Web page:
Sarkis Katchadourian was an accomplished and highly skilled artist. He first studied at the Reggio Institute de Belle Arti in Rome, next at the École des Arts Decoratifs in Paris, and finally in Munich. Born in Iran, he was notably an expert on Persian fresco painting and restoration, particularly those done in Isfahan in the 17th century and the period of Shah Abbas the Great. In 1932, a catalogue titled Persian Fresco Painting, Reconstructed by Mr. Sarkis Katchadourian from the Seventeenth Century Originals in Isfahan was published by the American Institute for Persian Art and Archaeology coinciding with a traveling exhibition on the reproductions by Katchadourian. Arthur Pope notes in the catalogue, "Fortunately, Mr. Sarkis Katchadourian appreciated the infinite charm of these murals, and sensed the loss that the whole world would suffer if they disintegrated before they could be recorded." In 1937 he worked for four years in recreating the almost lost 5th and 6th century frescoes in temple caves in India and Ceylon.
At some point in his life Katchadourian moved to the United States and lived primarily in New York City. He continued he work on Persian fresco painting and had a one-man exhibition at the Chicago Art Institute in January of1943, titled "Mural Paintings from the Cave Temples of India in Replica by Sarkis Katchadourian." This stop was probably the last leg of his traveling exhibition that began at the Musée Guimet in Paris in 1932. He also illustrated Omar Khayyam's The Rubaiyat, translated by Edward Fitzgerald.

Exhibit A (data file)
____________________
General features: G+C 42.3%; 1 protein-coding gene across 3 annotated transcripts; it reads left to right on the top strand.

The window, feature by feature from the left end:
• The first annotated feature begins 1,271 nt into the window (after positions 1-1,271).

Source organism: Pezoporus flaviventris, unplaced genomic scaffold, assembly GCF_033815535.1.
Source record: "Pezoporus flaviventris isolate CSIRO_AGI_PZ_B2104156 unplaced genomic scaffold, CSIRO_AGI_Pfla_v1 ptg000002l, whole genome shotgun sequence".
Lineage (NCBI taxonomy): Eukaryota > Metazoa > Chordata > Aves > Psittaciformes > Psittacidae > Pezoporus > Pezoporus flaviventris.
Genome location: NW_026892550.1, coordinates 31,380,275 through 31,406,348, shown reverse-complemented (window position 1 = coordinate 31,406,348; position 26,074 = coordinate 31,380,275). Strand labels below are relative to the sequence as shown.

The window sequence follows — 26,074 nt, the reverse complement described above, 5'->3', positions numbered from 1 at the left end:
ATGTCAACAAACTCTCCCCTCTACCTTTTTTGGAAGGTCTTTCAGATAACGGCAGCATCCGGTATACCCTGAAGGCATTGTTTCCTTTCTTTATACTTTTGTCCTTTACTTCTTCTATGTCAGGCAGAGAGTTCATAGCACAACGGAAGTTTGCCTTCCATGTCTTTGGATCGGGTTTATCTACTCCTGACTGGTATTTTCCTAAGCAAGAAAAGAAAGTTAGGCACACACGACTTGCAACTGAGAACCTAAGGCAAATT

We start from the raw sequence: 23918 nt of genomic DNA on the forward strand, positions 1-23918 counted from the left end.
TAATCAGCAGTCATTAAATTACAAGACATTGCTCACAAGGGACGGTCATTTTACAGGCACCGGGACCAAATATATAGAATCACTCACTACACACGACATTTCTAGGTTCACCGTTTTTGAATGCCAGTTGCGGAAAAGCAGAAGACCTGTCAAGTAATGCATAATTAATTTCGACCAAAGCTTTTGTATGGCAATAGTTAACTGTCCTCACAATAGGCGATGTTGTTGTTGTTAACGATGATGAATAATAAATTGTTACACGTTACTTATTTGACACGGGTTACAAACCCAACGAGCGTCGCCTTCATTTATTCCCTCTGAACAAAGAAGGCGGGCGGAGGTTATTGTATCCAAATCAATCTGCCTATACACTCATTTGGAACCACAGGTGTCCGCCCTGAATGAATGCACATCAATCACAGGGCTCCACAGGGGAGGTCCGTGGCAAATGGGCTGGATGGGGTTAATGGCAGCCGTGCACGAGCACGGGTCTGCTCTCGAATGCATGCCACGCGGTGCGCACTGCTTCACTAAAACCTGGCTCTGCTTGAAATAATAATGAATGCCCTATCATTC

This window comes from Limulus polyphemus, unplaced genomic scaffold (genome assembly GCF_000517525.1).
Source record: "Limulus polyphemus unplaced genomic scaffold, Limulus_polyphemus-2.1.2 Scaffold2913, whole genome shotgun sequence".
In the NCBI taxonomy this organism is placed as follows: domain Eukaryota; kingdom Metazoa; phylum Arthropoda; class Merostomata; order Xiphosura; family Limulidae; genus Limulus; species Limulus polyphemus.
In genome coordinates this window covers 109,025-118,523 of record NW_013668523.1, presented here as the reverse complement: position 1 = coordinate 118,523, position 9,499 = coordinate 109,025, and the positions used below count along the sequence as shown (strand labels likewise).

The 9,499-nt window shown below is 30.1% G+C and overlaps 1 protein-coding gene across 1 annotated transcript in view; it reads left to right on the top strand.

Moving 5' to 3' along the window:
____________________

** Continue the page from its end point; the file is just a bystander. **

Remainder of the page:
Katchdourian was a muralist and painter of oriental scenes. He was obviously a skilled painter and used several mediums including oils, watercolor, and fresco techniques. As well as his interest in Persian history and art of the past, he was obviously aware of and influenced by the modern movements of Fauvist painters who "continued to paint the objective world" but "made these subjects abstract by violently detaching paint from its descriptive function (Arnason, 117)." More notably he was influenced by the American modern movement, particularly Arthur B. Carles. Katchadourian's Calla Lilies beautifully exhibits features similar to those of earlier still lifes by Carles, and can be compared to a work by this innovator titled Calla Lilies, 1922. His palette is rich in the depth of color. He has flattened the leaves, vase and background to their most basic shapes, creating the effect of the arrangement becoming discernable from the background. Yet the calla lilies are painted in a more realistic manner that not only draws attention to the flowers, but creates a sense of depth not normally seen in many American modern paintings. Information on Katchadourian is included in the Official Records of the Smithsonian Institution.
Calla Liillies, Oil on canvas, late 1920s, 25 3/4 x 19 3/4 inches
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